Tuesday, September 17, 2002

Home closings may see changes

By Patrick Crowley pcrowley@enquirer.com
The Cincinnati Enquirer

        FORT MITCHELL - Kentucky property closings would be more tightly regulated under a series of recommendations from the homebuilding industry drafted following the Erpenbeck Co. financial scandal.

        The recommendations, which are headed to state Rep. Jon Draud, R-Crestview Hills, include:

        • Licensing title agents.

        • Requiring that subcontractors be paid before a closing can be completed.

        • Establishing specific regulations for the disbursement of money at closings.

Click here for all Enquirer reports on Erpenbeck Co.
If you have any additional information on the business dealings of the Erpenbeck Co. or Peoples Bank of Northern Kentucky - or on the involvement of any parties not yet identified in our coverage - please email Enquirer business reporter James McNair at jmcnair@enquirer.com or Kentucky Enquirer reporter Patrick Crowley at pcrowley@enquirer.com.
        A task force formed by the Home Builders Association of Northern Kentucky has been working this summer with Mr. Draud on possible changes to state laws regarding property closings.

        Some states already have similar provisions in place for their building, banking and real estate/title industries, but Kentucky does not.

        Mr. Draud has said he will take the recommendations and draft legislation that will be introduced when the Kentucky General Assembly meets in January.

        The Industry Issues Task Force was formed in response to the Erpenbeck Co. scandal in which employees of the Edgewood homebuilding firm are accused of taking millions in cash and checks paid at property closings and depositing the funds into Erpenbeck Co. accounts at Peoples Bank of Northern Kentucky.

        Because the $15 million in checks and cash were supposed to go to lenders holding the construction loans on Erpenbeck-built houses, first mortgage liens on more than 200 area houses have not been released.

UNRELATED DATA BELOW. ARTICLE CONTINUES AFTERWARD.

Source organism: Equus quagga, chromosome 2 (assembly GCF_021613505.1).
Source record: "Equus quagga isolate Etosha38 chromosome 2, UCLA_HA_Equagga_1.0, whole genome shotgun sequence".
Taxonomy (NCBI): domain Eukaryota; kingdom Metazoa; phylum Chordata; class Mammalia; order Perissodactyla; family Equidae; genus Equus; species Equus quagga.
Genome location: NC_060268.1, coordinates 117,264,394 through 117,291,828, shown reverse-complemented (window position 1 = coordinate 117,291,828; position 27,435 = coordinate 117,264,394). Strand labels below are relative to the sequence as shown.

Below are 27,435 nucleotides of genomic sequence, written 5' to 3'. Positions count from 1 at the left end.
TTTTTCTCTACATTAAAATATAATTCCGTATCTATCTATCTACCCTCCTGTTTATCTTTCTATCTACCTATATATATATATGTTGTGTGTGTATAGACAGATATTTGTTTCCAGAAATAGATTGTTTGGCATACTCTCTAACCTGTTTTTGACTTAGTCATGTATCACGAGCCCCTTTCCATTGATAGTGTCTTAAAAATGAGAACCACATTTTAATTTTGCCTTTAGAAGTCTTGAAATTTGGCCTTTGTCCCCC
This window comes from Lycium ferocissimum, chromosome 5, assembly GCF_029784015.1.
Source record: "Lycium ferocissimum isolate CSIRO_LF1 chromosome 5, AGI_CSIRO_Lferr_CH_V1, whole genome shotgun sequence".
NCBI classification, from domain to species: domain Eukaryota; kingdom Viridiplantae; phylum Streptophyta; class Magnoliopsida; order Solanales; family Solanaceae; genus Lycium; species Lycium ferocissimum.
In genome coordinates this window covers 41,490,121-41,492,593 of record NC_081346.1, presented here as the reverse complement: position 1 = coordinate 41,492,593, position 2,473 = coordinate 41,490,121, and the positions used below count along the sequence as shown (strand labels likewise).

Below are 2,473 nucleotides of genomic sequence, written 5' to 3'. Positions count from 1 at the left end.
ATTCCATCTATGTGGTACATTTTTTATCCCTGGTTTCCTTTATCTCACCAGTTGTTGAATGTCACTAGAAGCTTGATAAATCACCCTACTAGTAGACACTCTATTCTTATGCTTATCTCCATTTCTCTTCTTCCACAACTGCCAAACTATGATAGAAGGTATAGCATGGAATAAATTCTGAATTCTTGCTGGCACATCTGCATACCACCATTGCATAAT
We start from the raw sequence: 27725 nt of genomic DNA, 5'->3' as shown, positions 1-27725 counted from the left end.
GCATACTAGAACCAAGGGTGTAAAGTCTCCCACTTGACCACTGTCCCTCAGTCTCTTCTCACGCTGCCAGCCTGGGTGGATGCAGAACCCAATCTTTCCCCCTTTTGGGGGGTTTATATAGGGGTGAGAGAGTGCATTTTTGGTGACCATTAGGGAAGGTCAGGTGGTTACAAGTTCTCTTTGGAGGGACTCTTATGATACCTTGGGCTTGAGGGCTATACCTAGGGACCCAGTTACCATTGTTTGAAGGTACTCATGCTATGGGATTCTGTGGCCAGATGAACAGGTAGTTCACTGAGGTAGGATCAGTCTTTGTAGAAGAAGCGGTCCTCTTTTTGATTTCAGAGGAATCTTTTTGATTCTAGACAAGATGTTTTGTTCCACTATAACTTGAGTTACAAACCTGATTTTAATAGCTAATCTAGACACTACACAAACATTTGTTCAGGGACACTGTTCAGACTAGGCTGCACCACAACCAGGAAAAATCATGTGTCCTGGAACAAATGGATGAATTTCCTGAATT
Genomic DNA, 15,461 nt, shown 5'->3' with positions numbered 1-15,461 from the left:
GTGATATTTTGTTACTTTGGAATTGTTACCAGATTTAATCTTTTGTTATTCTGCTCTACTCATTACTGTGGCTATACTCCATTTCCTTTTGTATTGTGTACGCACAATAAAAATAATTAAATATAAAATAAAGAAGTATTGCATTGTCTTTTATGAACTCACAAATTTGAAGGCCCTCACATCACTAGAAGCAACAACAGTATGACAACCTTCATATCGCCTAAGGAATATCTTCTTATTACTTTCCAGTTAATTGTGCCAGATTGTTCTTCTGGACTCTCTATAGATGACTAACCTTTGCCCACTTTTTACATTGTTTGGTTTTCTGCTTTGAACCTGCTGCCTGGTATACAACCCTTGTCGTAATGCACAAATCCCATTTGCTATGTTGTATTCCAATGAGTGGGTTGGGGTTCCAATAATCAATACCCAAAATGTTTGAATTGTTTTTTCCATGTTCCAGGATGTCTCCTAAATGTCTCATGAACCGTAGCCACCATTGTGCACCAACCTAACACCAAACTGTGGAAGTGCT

Northern Kentucky and Cincinnati banks holding the liens have formed a consortium to consider how to apportion the responsibility of making good on the bad debts accrued by the company.

        The FBI and other federal agencies are investigating. In addition, dozens of area subcontractors are owed money by the Erpenbeck Co. Many have filed lawsuits seeking payment.

        “The genesis of the whole effort was because of the Erpenbeck situation,” said lawyer Joe Cleves, who represents the homebuilders association. “We wanted to tighten and clarify the procedures and responsibilities so the community is never put in this position again.”

        The 17-member Industry Issues Task Force, headed by Huntington Bank executive Dan Pack, released its recommendations Monday afternoon.

        “The report conveys solid recommendations that will improve the closing process and provide a greater level of protection to consumers of homes in the future,” said Kevin Krumpelman, president of the Home Builders Association of Northern Kentucky.

        The specific recommendations include:

        • Requiring all title agents to be licensed.

        • Requiring that title agents be designated as the “legally accountable person” at property closings and have the responsibility of dispersing all checks and money paid out at property closings.

        • Requiring title agents to notify the Kentucky attorney general if a lien is not released within 90 days after the property closes.

        • Requiring title agents to inform property buyers at closings that they can purchase title insurance.

        • Requiring contractors to hold money owed to subcontractors and suppliers in trust, and that if the funds are not paid then the contractor could face criminal charges.

        • Requiring contractors to provide written confirmation at closings that subcontractors and suppliers have been paid.


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